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So, Obama and his EPA are talking about making electricity cost more. Obama campaigned on this--"the price of electricity will necessarily skyrocket," remember?--and I was wondering when he'd finally get around to it. Well, apparently now is the time.
The elites like Obama don't give a rip how much electricity costs, because they're able to afford as much of it as they want regardless of its price. These are the kind of people who will have a 15,000 kilowatt generator flown in via helicopter to a remote site so they don't have to sweat in the dark; the idea of paying $0.15 per kw/h when formerly they paid only $0.10 is not going to bother them. So what if it means their electric bill for July is $1,500 instead of $1,000?
Hell, look at Al and Tipper Gore: one of his houses uses ten times the energy of a single-family home, and you don't see him crying about it.
They claim it's about the environment, but as Denninger points out it's anything but. The reduction in carbon emissions that Obama desires will not make a damned lick of difference to the ecology or global temperatures...but it will make the middle class more miserable. As Orwell pointed out, when you can make someone suffer, that is when you know you have power over him.
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Like this. Cops no-knock raid a low-rent meth dealer's home at 2 AM. The flash-bang grenade they throw in the place lands in a baby's crib and goes off, badly burning the baby, such that the kid may not live.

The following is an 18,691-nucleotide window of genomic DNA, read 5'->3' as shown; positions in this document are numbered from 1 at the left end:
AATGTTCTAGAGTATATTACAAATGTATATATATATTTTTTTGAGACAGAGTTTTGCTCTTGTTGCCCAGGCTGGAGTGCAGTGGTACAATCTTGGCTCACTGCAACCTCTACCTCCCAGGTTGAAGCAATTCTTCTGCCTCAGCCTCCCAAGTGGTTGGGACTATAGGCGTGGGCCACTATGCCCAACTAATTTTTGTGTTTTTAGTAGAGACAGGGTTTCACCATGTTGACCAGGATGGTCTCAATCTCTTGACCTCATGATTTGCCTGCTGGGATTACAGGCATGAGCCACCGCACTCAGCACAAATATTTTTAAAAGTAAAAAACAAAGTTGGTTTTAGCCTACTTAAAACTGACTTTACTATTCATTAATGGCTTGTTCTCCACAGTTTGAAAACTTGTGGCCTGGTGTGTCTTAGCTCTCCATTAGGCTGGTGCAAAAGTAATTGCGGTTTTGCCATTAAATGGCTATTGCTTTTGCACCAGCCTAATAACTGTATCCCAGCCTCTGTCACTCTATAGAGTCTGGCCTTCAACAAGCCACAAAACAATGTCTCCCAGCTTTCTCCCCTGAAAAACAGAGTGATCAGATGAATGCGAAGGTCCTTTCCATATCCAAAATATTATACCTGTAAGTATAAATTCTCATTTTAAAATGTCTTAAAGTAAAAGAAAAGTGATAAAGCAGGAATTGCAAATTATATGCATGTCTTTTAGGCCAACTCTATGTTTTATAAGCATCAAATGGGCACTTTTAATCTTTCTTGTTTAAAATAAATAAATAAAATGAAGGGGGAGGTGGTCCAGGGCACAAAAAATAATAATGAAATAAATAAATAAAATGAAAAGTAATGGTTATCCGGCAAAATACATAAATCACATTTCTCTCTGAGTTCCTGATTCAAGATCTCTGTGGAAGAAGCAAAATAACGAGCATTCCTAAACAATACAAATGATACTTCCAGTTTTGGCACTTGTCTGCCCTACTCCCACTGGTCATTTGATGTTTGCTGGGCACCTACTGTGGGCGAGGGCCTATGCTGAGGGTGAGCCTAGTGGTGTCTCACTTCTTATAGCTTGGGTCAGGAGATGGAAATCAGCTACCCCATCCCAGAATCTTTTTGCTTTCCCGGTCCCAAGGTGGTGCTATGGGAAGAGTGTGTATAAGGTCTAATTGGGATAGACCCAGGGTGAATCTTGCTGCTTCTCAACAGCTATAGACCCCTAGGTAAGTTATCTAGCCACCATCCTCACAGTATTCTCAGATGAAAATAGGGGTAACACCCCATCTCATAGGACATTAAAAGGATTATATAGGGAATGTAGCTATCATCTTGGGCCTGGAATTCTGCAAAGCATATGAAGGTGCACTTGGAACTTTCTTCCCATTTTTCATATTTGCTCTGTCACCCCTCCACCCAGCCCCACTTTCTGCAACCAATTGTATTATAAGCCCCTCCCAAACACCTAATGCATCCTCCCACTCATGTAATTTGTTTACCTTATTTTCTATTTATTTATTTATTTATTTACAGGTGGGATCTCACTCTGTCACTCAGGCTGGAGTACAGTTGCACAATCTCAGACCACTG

A flash-bang grenade is a grenade, a pyrotechnic device. It's not something an adult would want to cuddle with; what happens when one lands next to a baby?
"Raiders found no drugs, gun or cash — nor the suspected drug dealer — at the house," says one of Borepatch's links, and the actual meth dealer was arrested later on, away from his home.
Well, that's the "war on (some) drugs" for you.
* * *
Well, the grass has grown again, and I've got to go cut it. Whee!
Contrast this with six months ago, when I had to run the snowblower every week, or thereabouts. Remember that? At least with cutting the grass I can sit on the tractor for most of it and listen to music and not freeze bits of anatomy.
Today is a gorgeous day, too--a pleasant temperature, a nice breeze--and I think I really ought to get after the motorcycle maintenance I've been putting off. Adjust chain tension, clutch, etc--you know, the little things. I'm going to have to go get some fuel system cleaner and dump it in the tank, too, just because. Do they even make carb cleaner any more? (Rhetorical question; I know they do.) I suppose it's also time to start reassembling the dirt bike. I've got what I need for that project.
* * *
...yet instead of doing anything, I procrastinate by trying to blog more.
One thing that's missing from Windows 8--that I found very useful in prior versions--was the list of documents that you had recently opened. Hit "start", mouse up to the appropriate place, and a little box would pop up with that list of things you'd looked at recently. Very useful, when you're working on a story and want to add more to it.
There may be something of the sort in Win8 that I haven't found yet, but the use of the OS ought to be intuitive. I shouldn't have to hunt for something like that. That's why getting rid of the start menu was a bad idea--or, at least, getting rid of the option to have a start menu was a bad idea.
There is a freeware alternative, of course, but since I haven't quite decided whether or not to wipe the system and start fresh (though I am leaning ever closer to doing so) I'm not going to go to the trouble of finding the thing and downloading it just yet.